http://www.vukcevic.talktalk.net/Arctic.htm

  45. All treemometers are not equal. The longest Finnish dendro data series covers 7600 year and was awarded as one of the best. It does not use the thickness of the rings to represent temperature.

    Instead they pull out big pine trunks from small ponds in Finnish Lapland where ponds are now surrounded by dwarf birch and there are not pines growing anywhere near. Today it’s too cold and pine dos not grow at that height any more.

    They use tree rings to date the trunks very accurately by syncing different trunks from different ages, and based on the altitude trunks were found determine temperature. Trunks have been preserved thousands of years in the muddy bottom of the pond, and low oxygen water.

    That’s accurate method, even if there is water or nutrients, pine does not grow if it’s too cold.

    Here’s their 7600 yr raw data:

    http://lustiag.pp.fi/data/Advance/Advance10K_t7ps2.xlsx

  46. Temperature of Scandinavia seem to follow AMO cycle and NAO. AMO is based on its 50–90 year quasi-cycle and this study show 70-80 year cycle averaged over 1600 year period. 70-80 year cycle fits well inside 50-90 year cycle of AMO, currently defined by much shorter sample.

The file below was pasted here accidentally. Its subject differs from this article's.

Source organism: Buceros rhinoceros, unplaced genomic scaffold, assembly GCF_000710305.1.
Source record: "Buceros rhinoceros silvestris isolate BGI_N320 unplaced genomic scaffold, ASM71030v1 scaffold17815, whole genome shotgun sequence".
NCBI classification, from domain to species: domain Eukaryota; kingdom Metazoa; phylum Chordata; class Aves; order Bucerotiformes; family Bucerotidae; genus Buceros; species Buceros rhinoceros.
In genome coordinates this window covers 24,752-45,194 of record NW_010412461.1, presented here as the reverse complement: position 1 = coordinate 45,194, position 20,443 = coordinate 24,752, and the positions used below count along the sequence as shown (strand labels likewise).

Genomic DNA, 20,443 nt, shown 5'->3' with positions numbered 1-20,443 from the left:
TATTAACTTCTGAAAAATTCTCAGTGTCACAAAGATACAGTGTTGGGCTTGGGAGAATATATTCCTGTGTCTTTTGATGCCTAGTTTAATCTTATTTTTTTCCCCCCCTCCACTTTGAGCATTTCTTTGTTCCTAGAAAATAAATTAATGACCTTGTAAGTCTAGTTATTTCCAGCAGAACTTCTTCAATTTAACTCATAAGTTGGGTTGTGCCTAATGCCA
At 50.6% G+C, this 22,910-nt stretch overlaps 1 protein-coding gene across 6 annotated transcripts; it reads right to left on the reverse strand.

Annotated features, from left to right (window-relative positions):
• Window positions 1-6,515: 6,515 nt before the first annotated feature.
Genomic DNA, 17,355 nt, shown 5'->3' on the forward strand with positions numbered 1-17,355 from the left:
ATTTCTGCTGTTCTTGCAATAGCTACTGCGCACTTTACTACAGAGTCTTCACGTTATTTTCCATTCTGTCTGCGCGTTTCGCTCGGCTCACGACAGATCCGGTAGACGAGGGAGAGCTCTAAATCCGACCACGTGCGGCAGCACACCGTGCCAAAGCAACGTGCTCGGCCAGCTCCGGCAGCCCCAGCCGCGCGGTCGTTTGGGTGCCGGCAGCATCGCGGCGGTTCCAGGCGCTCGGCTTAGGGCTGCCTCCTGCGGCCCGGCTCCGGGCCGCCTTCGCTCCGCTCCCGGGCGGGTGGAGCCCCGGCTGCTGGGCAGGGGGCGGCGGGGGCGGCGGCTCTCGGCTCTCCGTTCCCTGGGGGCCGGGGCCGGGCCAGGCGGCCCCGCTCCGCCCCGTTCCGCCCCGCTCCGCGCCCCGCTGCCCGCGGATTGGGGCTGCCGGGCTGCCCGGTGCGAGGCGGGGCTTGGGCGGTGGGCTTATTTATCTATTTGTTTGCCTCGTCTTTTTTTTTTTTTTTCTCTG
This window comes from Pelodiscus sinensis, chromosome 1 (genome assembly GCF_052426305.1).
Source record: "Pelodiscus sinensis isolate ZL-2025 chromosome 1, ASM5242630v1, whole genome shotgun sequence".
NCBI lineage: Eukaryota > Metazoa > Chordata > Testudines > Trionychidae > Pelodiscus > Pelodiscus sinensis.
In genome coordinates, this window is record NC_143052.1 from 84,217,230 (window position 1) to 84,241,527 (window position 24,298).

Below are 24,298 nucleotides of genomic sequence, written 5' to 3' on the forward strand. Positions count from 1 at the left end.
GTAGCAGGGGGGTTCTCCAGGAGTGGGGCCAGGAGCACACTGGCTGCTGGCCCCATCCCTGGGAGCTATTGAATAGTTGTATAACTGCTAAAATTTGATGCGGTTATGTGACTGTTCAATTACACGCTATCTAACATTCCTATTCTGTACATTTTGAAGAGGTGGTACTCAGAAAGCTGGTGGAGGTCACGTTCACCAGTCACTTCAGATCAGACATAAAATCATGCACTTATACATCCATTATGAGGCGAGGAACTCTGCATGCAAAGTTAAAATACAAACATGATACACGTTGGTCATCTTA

I would think that temperature and AMO are in sync for Scandinavia and NH.

  47. “A 70-80 year peridiocity identified from tree ring temperatures AD 550 – 1980 in Northern Scandinavia”

    I would like to see the actual spacing, I would be predicting four 69yr intervals followed by a 42yr interval making 318yrs (317.76), or three 69yr intervals followed by a 111yr interval, again 318yrs. The latter would give a predominance of 69yr steps but an apparent average of 79.5yrs.

  48. D. B. Stealey, unlike the no-evidence AGWers, you got game, man. They haven’t even found their way to the basketball pavilion and you are out their sinking 3-pointers. You go, Dave! It’s just like someone whose team is loooosing big time to tell someone on the other team to up their game, LOL (a BEST defense is a good offense, heh, heh).

    Man, I really want to LIKE Steven Mo-sher (I guess I kinda do or I wouldn’t even want to want to!). Why can’t he just give up the pretense?!
    ***********************************

    re: the NO-game AGWer bogus argument (Jim S at 7:25am today — good point, Jim S; below, I am not attacking you, I hope your realize): “The actual global temperature was far lower… .”